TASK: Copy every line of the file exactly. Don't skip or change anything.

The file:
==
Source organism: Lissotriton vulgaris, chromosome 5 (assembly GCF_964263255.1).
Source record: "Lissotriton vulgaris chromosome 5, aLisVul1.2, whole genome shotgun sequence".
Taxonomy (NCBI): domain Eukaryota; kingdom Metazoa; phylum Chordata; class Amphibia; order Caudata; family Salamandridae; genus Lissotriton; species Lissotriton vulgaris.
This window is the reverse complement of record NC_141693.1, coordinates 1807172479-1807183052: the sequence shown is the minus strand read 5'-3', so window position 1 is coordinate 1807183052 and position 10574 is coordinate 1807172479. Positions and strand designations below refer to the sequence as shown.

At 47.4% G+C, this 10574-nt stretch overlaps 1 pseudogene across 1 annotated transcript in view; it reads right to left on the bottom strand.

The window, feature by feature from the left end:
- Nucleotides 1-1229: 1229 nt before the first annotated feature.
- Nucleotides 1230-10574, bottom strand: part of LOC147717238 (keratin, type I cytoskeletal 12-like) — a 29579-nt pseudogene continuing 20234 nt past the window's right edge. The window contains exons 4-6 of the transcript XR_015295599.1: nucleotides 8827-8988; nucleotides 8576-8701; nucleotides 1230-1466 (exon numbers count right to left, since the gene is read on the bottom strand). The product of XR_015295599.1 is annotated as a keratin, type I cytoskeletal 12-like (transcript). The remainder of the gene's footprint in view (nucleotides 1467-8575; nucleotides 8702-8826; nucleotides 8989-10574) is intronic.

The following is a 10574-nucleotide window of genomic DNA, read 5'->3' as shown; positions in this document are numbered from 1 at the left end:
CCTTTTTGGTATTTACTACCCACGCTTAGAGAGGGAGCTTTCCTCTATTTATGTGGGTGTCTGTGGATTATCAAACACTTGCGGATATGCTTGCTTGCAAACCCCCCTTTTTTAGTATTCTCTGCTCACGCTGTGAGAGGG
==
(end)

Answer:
Source organism: Lissotriton vulgaris, chromosome 5 (assembly GCF_964263255.1).
Source record: "Lissotriton vulgaris chromosome 5, aLisVul1.2, whole genome shotgun sequence".
Taxonomy (NCBI): domain Eukaryota; kingdom Metazoa; phylum Chordata; class Amphibia; order Caudata; family Salamandridae; genus Lissotriton; species Lissotriton vulgaris.
This window is the reverse complement of record NC_141693.1, coordinates 1807172479-1807183052: the sequence shown is the minus strand read 5'-3', so window position 1 is coordinate 1807183052 and position 10574 is coordinate 1807172479. Positions and strand designations below refer to the sequence as shown.

At 47.4% G+C, this 10574-nt stretch overlaps 1 pseudogene across 1 annotated transcript in view; it reads right to left on the bottom strand.

The window, feature by feature from the left end:
- Nucleotides 1-1229: 1229 nt before the first annotated feature.
- Nucleotides 1230-10574, bottom strand: part of LOC147717238 (keratin, type I cytoskeletal 12-like) — a 29579-nt pseudogene continuing 20234 nt past the window's right edge. The window contains exons 4-6 of the transcript XR_015295599.1: nucleotides 8827-8988; nucleotides 8576-8701; nucleotides 1230-1466 (exon numbers count right to left, since the gene is read on the bottom strand). The product of XR_015295599.1 is annotated as a keratin, type I cytoskeletal 12-like (transcript). The remainder of the gene's footprint in view (nucleotides 1467-8575; nucleotides 8702-8826; nucleotides 8989-10574) is intronic.

The following is a 10574-nucleotide window of genomic DNA, read 5'->3' as shown; positions in this document are numbered from 1 at the left end:
CCTTTTTGGTATTTACTACCCACGCTTAGAGAGGGAGCTTTCCTCTATTTATGTGGGTGTCTGTGGATTATCAAACACTTGCGGATATGCTTGCTTGCAAACCCCCCTTTTTTAGTATTCTCTGCTCACGCTGTGAGAGGG